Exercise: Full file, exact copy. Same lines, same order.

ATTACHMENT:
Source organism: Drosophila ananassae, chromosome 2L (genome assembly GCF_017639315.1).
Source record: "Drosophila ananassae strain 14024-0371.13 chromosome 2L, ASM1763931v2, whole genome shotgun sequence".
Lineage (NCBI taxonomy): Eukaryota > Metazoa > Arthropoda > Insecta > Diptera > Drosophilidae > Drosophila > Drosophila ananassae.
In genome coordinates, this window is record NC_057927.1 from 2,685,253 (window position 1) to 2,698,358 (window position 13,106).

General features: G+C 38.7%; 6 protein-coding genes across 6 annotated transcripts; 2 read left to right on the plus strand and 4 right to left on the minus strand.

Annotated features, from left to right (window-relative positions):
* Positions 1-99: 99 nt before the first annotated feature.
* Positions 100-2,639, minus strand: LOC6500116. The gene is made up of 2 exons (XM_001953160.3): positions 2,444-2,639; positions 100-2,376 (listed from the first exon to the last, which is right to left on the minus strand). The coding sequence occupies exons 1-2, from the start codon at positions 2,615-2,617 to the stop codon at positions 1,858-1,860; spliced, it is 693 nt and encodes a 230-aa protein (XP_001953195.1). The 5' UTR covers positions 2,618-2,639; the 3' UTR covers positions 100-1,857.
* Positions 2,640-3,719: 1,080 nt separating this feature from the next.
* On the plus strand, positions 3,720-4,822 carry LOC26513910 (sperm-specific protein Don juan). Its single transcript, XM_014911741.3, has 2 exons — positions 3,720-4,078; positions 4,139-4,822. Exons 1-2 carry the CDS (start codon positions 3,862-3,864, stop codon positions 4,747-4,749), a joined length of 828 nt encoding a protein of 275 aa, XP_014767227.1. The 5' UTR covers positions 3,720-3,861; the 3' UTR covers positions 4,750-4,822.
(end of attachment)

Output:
Source organism: Drosophila ananassae, chromosome 2L (genome assembly GCF_017639315.1).
Source record: "Drosophila ananassae strain 14024-0371.13 chromosome 2L, ASM1763931v2, whole genome shotgun sequence".
Lineage (NCBI taxonomy): Eukaryota > Metazoa > Arthropoda > Insecta > Diptera > Drosophilidae > Drosophila > Drosophila ananassae.
In genome coordinates, this window is record NC_057927.1 from 2,685,253 (window position 1) to 2,698,358 (window position 13,106).

General features: G+C 38.7%; 6 protein-coding genes across 6 annotated transcripts; 2 read left to right on the plus strand and 4 right to left on the minus strand.

Annotated features, from left to right (window-relative positions):
* Positions 1-99: 99 nt before the first annotated feature.
* Positions 100-2,639, minus strand: LOC6500116. The gene is made up of 2 exons (XM_001953160.3): positions 2,444-2,639; positions 100-2,376 (listed from the first exon to the last, which is right to left on the minus strand). The coding sequence occupies exons 1-2, from the start codon at positions 2,615-2,617 to the stop codon at positions 1,858-1,860; spliced, it is 693 nt and encodes a 230-aa protein (XP_001953195.1). The 5' UTR covers positions 2,618-2,639; the 3' UTR covers positions 100-1,857.
* Positions 2,640-3,719: 1,080 nt separating this feature from the next.
* On the plus strand, positions 3,720-4,822 carry LOC26513910 (sperm-specific protein Don juan). Its single transcript, XM_014911741.3, has 2 exons — positions 3,720-4,078; positions 4,139-4,822. Exons 1-2 carry the CDS (start codon positions 3,862-3,864, stop codon positions 4,747-4,749), a joined length of 828 nt encoding a protein of 275 aa, XP_014767227.1. The 5' UTR covers positions 3,720-3,861; the 3' UTR covers positions 4,750-4,822.